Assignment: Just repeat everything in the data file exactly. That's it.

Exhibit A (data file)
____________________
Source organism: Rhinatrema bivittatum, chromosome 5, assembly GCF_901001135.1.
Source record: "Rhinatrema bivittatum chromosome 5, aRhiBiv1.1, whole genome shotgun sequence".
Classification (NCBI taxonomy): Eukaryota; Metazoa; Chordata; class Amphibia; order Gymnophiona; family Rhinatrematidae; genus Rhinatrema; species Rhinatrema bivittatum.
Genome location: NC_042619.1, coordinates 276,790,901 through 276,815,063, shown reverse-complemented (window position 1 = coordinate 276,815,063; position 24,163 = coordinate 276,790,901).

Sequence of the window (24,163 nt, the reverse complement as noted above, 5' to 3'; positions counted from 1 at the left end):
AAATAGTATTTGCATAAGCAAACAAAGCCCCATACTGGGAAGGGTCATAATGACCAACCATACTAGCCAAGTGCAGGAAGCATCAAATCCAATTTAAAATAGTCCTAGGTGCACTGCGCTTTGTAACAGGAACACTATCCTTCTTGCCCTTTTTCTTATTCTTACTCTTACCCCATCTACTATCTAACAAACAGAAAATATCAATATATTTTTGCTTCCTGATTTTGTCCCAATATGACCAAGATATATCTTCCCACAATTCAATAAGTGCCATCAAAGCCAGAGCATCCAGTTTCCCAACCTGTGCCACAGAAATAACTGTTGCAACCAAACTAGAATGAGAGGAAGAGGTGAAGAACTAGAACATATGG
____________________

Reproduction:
Source organism: Rhinatrema bivittatum, chromosome 5, assembly GCF_901001135.1.
Source record: "Rhinatrema bivittatum chromosome 5, aRhiBiv1.1, whole genome shotgun sequence".
Classification (NCBI taxonomy): Eukaryota; Metazoa; Chordata; class Amphibia; order Gymnophiona; family Rhinatrematidae; genus Rhinatrema; species Rhinatrema bivittatum.
Genome location: NC_042619.1, coordinates 276,790,901 through 276,815,063, shown reverse-complemented (window position 1 = coordinate 276,815,063; position 24,163 = coordinate 276,790,901).

Sequence of the window (24,163 nt, the reverse complement as noted above, 5' to 3'; positions counted from 1 at the left end):
AAATAGTATTTGCATAAGCAAACAAAGCCCCATACTGGGAAGGGTCATAATGACCAACCATACTAGCCAAGTGCAGGAAGCATCAAATCCAATTTAAAATAGTCCTAGGTGCACTGCGCTTTGTAACAGGAACACTATCCTTCTTGCCCTTTTTCTTATTCTTACTCTTACCCCATCTACTATCTAACAAACAGAAAATATCAATATATTTTTGCTTCCTGATTTTGTCCCAATATGACCAAGATATATCTTCCCACAATTCAATAAGTGCCATCAAAGCCAGAGCATCCAGTTTCCCAACCTGTGCCACAGAAATAACTGTTGCAACCAAACTAGAATGAGAGGAAGAGGTGAAGAACTAGAACATATGG